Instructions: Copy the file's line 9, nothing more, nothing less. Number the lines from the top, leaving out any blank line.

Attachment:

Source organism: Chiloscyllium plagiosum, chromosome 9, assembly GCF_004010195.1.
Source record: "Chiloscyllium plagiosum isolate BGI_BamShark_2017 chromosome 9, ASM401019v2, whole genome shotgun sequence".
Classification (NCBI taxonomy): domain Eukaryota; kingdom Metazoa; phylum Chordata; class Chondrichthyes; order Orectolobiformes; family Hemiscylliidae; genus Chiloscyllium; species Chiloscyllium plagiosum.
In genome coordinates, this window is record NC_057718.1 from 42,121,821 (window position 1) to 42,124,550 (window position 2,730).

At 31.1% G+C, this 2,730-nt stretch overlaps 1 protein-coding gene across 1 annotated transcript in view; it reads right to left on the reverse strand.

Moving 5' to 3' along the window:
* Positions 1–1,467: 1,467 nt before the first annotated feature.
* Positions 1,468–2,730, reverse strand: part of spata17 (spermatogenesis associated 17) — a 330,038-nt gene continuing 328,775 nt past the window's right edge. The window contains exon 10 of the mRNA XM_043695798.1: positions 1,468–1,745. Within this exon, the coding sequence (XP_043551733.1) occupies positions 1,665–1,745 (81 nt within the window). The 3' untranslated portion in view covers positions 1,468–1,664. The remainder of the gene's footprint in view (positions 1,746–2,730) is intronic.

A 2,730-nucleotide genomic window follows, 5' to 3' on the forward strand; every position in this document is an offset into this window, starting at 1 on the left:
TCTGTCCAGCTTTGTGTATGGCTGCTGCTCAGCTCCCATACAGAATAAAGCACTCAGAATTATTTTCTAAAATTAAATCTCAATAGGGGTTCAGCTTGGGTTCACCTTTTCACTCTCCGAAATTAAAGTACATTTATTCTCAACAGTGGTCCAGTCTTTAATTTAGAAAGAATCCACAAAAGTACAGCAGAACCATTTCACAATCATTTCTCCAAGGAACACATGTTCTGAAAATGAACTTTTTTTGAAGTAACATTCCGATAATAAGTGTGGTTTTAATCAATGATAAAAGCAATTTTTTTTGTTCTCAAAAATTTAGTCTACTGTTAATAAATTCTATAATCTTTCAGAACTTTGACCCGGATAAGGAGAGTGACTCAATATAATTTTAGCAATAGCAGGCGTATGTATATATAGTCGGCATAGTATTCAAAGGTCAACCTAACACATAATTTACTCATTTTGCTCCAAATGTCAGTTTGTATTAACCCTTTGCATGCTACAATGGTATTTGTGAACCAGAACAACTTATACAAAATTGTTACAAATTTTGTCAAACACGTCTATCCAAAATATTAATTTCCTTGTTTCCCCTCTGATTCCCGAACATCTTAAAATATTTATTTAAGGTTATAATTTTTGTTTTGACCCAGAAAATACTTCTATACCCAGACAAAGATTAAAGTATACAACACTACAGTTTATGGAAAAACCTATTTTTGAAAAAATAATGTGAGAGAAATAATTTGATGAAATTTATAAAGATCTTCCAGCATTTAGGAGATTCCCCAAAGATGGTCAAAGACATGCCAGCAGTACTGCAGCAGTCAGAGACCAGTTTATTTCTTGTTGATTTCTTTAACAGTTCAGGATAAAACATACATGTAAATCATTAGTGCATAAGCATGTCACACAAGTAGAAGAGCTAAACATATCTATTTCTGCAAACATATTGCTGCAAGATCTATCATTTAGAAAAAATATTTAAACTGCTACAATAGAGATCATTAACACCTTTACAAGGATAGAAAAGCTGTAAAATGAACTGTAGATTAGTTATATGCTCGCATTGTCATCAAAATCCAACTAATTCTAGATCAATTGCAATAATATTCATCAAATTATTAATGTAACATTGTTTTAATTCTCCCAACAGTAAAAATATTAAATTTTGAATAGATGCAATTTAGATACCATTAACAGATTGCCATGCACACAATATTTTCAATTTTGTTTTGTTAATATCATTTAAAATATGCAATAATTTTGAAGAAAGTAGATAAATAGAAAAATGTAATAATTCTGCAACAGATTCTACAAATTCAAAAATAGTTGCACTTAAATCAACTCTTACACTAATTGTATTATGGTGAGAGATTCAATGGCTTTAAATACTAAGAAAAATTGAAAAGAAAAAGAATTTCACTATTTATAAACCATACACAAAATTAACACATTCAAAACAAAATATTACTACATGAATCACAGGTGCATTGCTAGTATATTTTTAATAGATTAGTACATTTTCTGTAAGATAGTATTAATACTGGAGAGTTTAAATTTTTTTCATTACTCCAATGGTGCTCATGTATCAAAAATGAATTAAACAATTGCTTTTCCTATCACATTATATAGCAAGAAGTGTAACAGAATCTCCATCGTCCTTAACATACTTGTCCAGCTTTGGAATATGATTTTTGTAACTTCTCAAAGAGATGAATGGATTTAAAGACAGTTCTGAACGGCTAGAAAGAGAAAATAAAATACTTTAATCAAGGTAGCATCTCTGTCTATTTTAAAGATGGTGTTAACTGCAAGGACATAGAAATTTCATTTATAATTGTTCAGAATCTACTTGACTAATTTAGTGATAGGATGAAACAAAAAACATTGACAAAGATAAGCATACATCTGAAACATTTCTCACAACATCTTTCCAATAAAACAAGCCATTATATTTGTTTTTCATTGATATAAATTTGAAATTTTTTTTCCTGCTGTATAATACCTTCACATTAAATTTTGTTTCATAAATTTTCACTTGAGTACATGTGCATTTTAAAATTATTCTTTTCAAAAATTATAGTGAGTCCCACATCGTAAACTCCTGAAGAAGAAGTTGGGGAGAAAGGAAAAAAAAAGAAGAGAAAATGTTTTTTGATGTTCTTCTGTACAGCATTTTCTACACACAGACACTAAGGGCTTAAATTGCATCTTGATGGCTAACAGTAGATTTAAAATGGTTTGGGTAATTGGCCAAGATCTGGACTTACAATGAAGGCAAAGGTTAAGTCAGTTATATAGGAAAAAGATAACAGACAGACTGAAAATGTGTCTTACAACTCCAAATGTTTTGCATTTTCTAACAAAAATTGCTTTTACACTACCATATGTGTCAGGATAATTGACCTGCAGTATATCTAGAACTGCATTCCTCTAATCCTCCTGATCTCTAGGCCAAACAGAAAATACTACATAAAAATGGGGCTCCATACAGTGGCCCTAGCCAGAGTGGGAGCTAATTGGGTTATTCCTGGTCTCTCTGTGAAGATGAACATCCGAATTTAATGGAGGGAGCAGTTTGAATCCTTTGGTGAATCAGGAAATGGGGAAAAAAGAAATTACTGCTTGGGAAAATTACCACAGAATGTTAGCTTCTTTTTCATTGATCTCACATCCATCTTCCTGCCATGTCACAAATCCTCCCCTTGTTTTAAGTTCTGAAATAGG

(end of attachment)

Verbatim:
A 2,730-nucleotide genomic window follows, 5' to 3' on the forward strand; every position in this document is an offset into this window, starting at 1 on the left: